Lecturer Abraham Nassi spoke of his life experiences of mining, sourcing, cutting, and selling gemstones in worldwide markets for the most refined of connoisseurs.Find out more »
Lecturer Ward Landrigan spoke about Suzanne Belperron, one of the most renowned and powerful designers in the history of jewelry. She developed a distinctive style that was sensual, tactile, and arrestingly modern.Find out more »
Join lecturer Anna Tabakhova as she presents the history of clasps through the use of photographs, historical data, and personal experience as a bench jeweler. Her extensive knowledge of the subject is the result of study at museums and private collections as well as consultations with jewelers and designers worldwide.Find out more »
Special Event for ASJH Members This exceptional exhibit showcases the dynamic changes in American taste and lifestyles that prompted an outpouring of design and heralded an exhilarating new era. Many spectacular Art Deco examples including jewels, furniture, clothing, sculpture, and objets are included in the exhibit. Join us at an event specifically for ASJH members, with a private tour led by Sarah Coffin, curator, and Emily Orr, assistant curator. This is a unique opportunity to view these museum quality jewels…Find out more »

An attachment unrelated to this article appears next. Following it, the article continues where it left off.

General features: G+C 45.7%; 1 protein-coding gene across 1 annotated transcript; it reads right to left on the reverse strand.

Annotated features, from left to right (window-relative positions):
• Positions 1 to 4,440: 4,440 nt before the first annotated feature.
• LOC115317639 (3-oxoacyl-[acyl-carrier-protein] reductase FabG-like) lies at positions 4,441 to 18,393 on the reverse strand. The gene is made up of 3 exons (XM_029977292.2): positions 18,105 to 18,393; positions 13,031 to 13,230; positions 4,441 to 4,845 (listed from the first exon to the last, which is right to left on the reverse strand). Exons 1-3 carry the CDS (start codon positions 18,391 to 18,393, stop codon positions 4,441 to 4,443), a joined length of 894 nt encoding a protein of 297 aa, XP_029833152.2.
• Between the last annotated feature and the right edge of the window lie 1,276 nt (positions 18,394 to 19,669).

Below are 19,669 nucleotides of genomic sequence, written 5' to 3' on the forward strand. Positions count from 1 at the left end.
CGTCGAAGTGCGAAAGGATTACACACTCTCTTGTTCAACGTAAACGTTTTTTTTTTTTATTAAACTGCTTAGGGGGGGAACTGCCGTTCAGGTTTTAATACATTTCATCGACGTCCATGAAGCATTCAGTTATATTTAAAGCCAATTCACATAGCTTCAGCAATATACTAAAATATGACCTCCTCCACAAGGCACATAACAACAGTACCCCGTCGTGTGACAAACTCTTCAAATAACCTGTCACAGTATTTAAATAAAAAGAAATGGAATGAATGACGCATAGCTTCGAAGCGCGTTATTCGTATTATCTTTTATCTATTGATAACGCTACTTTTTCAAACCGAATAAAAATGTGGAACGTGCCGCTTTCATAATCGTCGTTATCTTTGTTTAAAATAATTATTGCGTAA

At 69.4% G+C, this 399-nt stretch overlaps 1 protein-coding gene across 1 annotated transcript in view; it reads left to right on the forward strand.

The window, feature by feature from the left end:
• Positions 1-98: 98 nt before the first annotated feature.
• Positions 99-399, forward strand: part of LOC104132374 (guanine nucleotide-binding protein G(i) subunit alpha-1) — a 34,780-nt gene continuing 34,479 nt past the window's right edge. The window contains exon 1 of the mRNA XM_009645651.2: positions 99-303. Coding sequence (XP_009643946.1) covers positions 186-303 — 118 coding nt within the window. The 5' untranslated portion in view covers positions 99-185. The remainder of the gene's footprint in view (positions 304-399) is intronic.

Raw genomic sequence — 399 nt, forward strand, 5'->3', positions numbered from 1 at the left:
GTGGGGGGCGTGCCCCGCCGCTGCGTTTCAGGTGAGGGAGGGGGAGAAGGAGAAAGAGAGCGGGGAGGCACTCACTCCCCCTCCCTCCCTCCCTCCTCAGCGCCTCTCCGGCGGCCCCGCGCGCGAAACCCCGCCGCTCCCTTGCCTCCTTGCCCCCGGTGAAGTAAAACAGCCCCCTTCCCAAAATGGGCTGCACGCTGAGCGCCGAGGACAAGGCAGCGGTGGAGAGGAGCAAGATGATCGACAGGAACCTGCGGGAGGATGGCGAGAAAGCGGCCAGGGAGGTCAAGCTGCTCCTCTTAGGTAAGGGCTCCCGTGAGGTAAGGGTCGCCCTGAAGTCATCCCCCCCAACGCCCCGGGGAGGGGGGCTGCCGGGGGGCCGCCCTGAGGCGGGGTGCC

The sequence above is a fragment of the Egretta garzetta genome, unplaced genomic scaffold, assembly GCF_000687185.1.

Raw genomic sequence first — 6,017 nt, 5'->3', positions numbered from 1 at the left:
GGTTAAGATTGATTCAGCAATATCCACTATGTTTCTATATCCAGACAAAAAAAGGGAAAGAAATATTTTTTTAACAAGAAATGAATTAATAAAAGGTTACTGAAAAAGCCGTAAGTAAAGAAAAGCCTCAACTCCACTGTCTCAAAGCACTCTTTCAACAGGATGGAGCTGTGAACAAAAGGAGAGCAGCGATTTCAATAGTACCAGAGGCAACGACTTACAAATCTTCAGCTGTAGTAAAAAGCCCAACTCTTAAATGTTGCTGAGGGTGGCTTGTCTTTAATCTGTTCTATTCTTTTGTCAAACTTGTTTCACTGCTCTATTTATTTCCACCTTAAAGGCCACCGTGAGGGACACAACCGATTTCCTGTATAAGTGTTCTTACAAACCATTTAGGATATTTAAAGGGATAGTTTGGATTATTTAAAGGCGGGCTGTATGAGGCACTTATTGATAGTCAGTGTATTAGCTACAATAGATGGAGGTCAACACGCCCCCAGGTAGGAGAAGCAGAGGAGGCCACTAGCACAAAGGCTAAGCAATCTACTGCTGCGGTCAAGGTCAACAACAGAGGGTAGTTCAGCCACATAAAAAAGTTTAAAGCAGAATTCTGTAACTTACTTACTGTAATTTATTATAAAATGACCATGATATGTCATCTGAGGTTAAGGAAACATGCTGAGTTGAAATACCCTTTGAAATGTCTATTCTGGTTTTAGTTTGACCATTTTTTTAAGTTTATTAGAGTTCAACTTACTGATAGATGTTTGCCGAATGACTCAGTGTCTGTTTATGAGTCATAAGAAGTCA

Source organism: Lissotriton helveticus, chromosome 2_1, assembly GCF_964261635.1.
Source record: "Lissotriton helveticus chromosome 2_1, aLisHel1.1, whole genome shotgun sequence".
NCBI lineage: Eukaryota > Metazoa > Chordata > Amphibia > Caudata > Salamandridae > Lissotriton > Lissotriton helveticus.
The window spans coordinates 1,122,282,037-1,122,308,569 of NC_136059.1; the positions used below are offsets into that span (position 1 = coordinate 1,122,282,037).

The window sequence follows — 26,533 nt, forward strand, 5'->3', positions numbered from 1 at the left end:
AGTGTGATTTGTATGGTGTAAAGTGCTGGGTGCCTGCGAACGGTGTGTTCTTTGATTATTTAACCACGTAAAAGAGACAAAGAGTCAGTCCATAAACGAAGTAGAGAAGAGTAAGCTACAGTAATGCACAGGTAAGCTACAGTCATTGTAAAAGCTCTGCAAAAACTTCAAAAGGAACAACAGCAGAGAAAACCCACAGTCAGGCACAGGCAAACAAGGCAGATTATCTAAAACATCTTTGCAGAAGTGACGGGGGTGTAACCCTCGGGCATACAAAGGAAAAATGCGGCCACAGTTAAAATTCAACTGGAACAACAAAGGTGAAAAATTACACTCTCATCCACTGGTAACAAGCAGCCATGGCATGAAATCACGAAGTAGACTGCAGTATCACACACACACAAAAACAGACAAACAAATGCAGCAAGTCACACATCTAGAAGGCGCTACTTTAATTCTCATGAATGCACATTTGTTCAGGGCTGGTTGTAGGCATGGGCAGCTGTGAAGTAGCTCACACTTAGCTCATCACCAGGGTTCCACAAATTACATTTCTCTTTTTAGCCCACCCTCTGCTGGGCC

“I Gave Gold for Iron” Themes of Patriotism in Berlin Ironwork Jewelry Lecture offered by Naomi Sosnovsky ASJH 2016/2017 Scholarship Winner Following an appeal by Princess Marianne of Hesse-Homburg in 1813, gold jewelry in Prussia was given in trade for a cast iron surrogate as a means of raising funds for an uprising against Napoleon. The fashionably designed iron jewelry became widely popular most notably because it allowed for an understated demonstration of national pride, in addition to being quite…Find out more »
Join three contemporary metalworkers, Ted Muehling, Myra Mimlitsch-Gray, and Preston Jones for a discussion about their latest work and silver as an art form today with Wendy Goodman, Design Editor at New York magazine. Register at http://mcny.org/programs, use code SILVER1 for $15 tickets.Find out more »